Paper No. 64-11
Presentation Time: 4:30 PM
ALL HAPPY FAMILIES ARE ALIKE: FUNCTIONAL VS PHYLOGENETIC COMMONALITIES IN MARINE BIVALVE DIVERSIFICATION FOLLOWING THE END-CRETACEOUS MASS EXTINCTION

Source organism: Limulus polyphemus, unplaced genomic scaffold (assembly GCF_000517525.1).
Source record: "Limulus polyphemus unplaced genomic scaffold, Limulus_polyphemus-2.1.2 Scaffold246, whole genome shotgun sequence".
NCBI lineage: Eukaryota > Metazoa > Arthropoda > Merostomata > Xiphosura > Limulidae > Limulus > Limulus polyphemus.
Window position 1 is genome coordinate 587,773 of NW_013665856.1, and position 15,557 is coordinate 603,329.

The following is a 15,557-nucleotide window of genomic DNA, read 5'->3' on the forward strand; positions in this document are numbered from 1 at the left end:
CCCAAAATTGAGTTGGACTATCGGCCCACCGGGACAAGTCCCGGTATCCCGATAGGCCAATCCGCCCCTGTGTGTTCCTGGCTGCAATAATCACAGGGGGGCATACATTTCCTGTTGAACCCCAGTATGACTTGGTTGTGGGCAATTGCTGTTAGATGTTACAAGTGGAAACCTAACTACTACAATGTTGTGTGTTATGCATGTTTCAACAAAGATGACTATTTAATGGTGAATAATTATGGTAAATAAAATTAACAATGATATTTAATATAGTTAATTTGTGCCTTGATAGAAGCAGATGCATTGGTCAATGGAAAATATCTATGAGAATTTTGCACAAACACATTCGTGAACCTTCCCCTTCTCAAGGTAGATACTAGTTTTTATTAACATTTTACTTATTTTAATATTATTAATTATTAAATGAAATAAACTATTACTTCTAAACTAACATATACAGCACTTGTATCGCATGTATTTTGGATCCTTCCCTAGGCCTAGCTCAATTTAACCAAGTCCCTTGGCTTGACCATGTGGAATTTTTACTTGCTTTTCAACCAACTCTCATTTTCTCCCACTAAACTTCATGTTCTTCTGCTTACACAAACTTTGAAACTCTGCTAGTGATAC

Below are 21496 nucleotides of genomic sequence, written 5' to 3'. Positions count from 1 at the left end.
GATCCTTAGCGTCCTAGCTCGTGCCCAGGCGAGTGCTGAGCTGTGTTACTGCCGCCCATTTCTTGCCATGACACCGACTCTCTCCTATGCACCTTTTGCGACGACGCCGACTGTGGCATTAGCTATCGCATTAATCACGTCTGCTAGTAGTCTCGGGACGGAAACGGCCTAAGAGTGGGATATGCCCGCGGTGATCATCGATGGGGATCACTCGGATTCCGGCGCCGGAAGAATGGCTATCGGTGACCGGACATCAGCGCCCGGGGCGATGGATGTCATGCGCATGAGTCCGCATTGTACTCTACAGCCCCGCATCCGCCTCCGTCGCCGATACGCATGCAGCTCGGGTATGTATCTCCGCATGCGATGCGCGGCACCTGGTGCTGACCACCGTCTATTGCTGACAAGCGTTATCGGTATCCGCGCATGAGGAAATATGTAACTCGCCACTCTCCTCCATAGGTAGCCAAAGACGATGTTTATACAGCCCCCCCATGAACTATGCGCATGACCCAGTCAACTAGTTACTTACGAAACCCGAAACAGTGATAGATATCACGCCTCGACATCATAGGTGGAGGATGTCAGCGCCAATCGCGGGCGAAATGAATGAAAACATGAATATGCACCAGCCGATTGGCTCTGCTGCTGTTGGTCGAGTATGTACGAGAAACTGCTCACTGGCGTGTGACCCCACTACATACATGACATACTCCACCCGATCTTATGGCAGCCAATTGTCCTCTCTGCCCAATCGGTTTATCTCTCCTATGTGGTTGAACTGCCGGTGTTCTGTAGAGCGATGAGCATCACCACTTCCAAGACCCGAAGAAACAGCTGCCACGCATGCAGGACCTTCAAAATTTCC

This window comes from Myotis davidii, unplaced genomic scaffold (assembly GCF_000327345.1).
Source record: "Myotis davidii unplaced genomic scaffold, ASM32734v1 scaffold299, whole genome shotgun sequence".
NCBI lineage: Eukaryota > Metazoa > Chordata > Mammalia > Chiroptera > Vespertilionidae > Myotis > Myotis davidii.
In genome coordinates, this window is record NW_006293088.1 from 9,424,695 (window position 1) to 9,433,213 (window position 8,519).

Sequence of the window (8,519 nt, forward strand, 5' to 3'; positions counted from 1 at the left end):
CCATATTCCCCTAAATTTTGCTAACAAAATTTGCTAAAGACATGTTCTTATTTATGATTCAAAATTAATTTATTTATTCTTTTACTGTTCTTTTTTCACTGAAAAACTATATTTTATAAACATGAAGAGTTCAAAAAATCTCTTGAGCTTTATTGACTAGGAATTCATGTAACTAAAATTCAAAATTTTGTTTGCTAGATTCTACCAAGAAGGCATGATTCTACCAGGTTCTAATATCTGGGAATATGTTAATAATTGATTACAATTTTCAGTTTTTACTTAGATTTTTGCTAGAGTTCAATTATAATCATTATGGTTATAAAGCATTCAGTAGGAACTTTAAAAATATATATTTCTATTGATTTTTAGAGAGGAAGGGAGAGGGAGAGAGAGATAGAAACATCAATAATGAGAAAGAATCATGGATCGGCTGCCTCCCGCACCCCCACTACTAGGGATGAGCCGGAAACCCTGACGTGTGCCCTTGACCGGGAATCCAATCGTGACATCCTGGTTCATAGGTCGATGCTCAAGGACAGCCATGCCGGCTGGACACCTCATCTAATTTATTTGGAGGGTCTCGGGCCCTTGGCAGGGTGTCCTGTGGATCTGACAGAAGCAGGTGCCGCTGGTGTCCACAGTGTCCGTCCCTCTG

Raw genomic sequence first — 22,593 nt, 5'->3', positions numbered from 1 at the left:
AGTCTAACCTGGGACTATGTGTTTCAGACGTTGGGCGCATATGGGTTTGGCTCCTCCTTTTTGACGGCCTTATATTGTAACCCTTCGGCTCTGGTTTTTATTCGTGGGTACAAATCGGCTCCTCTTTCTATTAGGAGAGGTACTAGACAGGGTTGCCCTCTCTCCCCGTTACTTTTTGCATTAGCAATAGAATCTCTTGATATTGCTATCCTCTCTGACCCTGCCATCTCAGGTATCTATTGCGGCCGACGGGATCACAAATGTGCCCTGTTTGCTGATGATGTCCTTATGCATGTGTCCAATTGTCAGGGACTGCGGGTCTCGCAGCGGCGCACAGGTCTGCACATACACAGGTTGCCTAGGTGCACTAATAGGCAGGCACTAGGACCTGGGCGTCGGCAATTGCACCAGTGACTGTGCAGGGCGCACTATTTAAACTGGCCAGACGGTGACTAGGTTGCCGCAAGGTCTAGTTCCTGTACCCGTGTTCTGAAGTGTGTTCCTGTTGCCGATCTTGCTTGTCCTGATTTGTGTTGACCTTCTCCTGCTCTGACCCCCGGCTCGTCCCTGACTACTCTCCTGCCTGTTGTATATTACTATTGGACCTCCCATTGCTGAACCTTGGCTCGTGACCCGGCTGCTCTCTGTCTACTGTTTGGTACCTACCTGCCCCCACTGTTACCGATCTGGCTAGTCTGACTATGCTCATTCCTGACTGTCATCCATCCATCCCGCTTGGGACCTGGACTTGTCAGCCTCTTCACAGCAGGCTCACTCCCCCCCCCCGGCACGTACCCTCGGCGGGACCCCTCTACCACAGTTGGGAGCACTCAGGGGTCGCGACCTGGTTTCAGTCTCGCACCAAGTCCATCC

Mass extinction events cause extreme crashes in taxonomic and morphologic diversity. Unrelated and morphologically dissimilar clades can suffer similar bottlenecks, but recovery patterns can differ strongly. The Late Cretaceous-Recent fossil record of the marine Bivalvia provides an ideal case-study of a major extinction and its subsequent long-term diversity dynamics in a phylogenetic framework. Using a taxonomically standardized database of marine bivalve genera from the latest Cretaceous (Maastrichtian) to the Recent, we estimated genus-level extinction across the end-Cretaceous and standing diversity through the Cenozoic using the stage-boundary crossing method (Foote 2000). Trajectories of genus diversity within families through the Cenozoic were characterized by third-order polynomial fits and then classified by hierarchical clustering. Phylogenetic signal in extinction and recovery dynamics was estimated from the family-level molecular phylogeny of Combosch et al. (2017). The end-Cretaceous (K/Pg) mass extinction removed ~65% of marine bivalve genera, and extinction severity within families was proportional to the pre-extinction standing richness in the clade but had limited family-level phylogenetic signal. The taxonomic recoveries of families, however, are not predicted by the size of their respective bottlenecks, and recovery trajectories are also not phylogenetically partitioned—a mixture of families in each major branch of the bivalve tree crash, remain steady, or increase in genus diversity to today. For example, the Veneroidea suffered 76% genus-level extinction but rebounded to become the most diverse bivalve clade today (~130 genera, ~750 species), whereas their sister group, Arcticoidea, lost 67% of its genera but only 6 genera and 13 species exist today. Bottlenecks and recovery dynamics appear to be inversely related for feeding modes that are unrelated to phylogeny. Suspension-feeders experienced much tighter bottlenecks than chemosymbiotics, carnivores, and deposit-feeders, but rebounded with more vigor to become the dominant feeding group today. Comparison of victims and survivors of the K/Pg event along both phylogenetic and functional axes furthers our insight into the evolutionary and ecological consequences of post-extinction recovery.